Thrift-shopping is a great method to buy high-end clothing and accessories at low prices. However, when buying used items it’s important to be very careful. Typically, an item that you are able to clean easily is a safe bet. But some items that are tedious to clean and potentially carry harmful germs probably shouldn’t be bought from a secondhand store.
When you’re shopping at a thrift shop, avoid these 12 items:
Children’s safety equipment
When it comes to children’s safety, you need to be too careful.
If you’re considering buying a crib, stroller, or car seat secondhand, you’ll want to thoroughly check these items for any damage because, unlike with clothes, the faults on these items aren’t always noticeable. Because safety standards alter often, it’s essential that you do your research to see if the item you want to buy has been recalled.
Duct Tape and Denim also noted that car seats are only built to last one-car crash. Because it’s close to impossible to know an item’s past history while you’re thrift-shopping, buying a used car seat might not be worth taking the risk.
Like car seats, protective bike and motorcycle helmets are only built to withstand one accidental impact, according to Duct Tape and Denim.
Because it can be difficult to know a used item’s history, it’s better to be safe than sorry. It is obvious that helmets, like hats, can also be carriers for lice and other infections.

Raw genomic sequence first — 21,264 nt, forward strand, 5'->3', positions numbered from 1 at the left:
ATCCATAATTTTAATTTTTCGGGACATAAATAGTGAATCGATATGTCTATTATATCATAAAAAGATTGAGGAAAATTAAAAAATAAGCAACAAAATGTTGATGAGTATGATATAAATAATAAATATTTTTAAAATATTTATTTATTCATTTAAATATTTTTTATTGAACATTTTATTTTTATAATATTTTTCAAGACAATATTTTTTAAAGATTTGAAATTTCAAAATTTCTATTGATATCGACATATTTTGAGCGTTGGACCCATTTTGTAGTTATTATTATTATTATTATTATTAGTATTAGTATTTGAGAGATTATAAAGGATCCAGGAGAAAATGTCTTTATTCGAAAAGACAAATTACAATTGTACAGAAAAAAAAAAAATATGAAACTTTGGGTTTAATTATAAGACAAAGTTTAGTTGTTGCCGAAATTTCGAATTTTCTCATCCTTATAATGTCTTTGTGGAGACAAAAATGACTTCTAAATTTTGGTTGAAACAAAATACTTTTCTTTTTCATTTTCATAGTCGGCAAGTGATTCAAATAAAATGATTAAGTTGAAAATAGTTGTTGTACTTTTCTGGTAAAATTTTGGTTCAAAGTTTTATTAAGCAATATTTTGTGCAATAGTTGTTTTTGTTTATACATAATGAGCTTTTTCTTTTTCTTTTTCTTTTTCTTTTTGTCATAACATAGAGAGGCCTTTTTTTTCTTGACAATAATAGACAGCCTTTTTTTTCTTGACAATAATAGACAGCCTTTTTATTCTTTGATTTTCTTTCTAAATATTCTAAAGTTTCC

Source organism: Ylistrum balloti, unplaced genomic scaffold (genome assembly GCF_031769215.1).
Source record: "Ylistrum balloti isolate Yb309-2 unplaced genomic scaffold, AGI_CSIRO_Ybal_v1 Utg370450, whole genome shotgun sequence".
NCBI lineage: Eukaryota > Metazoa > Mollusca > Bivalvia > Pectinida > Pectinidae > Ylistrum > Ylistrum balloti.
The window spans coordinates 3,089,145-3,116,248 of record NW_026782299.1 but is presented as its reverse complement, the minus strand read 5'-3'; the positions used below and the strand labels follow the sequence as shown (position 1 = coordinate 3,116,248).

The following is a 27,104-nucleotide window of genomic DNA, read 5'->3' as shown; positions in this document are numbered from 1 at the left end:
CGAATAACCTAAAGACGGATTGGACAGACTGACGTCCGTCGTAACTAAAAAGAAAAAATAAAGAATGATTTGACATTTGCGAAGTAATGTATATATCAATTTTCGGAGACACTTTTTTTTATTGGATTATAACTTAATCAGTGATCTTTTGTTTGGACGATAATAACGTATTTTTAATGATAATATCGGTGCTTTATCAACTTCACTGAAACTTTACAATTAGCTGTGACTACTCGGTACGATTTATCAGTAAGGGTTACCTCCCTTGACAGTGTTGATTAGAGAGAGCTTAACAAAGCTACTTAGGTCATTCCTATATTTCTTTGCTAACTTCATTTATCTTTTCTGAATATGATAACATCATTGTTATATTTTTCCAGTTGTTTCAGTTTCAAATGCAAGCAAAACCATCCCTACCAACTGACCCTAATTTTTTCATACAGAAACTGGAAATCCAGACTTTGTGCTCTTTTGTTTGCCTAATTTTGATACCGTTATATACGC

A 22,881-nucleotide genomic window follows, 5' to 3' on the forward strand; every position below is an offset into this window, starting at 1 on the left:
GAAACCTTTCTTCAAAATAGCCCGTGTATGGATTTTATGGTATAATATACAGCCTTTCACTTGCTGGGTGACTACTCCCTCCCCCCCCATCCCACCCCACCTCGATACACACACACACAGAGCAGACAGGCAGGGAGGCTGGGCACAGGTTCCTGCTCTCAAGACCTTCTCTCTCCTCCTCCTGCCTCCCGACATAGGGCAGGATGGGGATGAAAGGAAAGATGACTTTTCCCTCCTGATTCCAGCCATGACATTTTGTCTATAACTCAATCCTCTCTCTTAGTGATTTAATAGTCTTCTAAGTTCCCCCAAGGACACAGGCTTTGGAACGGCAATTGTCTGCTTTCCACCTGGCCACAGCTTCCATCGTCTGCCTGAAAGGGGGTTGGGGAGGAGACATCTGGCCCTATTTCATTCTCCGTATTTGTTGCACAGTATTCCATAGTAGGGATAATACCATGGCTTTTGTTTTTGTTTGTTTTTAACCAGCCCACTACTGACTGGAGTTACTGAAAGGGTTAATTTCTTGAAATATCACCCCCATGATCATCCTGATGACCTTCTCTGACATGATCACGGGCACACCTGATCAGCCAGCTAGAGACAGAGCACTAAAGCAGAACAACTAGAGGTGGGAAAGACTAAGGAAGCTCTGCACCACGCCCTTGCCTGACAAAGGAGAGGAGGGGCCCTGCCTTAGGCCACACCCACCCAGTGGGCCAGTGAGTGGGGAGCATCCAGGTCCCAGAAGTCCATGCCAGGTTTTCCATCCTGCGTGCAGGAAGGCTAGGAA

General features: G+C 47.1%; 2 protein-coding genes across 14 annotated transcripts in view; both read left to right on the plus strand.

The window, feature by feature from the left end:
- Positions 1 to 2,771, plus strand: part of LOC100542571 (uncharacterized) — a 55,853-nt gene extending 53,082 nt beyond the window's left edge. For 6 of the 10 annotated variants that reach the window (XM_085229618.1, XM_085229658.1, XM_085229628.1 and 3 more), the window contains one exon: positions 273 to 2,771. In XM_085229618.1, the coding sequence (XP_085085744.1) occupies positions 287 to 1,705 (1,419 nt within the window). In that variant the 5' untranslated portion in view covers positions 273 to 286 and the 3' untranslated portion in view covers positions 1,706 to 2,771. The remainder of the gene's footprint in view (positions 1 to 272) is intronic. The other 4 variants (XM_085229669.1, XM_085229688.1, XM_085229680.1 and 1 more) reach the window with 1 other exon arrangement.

When considering purchasing used electronics items, you should definitely test them out in the store to make sure they work properly, according to Bargain Babe. Vintage appliances can be faulty and outdated, so it’s best to make sure to test them before you spend money on them.
Kids often keep their stuffed toys close to themselves, so you’ll want to be very careful when purchasing them used. Kids’ teddy bears can be a carrier of germs, odors, bedbugs, mold, and allergens, among other infections.
Though you can sanitize a stuffed toy by washing it in hot water and dry heating it, this could result in disfiguring it. This method isn’t foolproof, either, and germs could still remain and linger after sanitation.
Anything that looks damaged or stained
While most thrift stores are very strict about which donations actually hit shelves, there’s no uniform standard for deciding which items will end up on the shelves and racks and which won’t. Because of this, it’s important to be very careful of items you’re considering purchasing.
It is recommended to thoroughly checking anything you’re thinking of buying to make sure it smells OK, doesn’t have stains, fits, and is in otherwise good condition.
Some things are better for second-hand purchase, but undergarments are not one of them, according to Duct Tape and Denim. Unless it’s clear that those panties have never been used and still have the tags on them, avoid buying undergarments from a thrift store.
The same applies to bathing suits.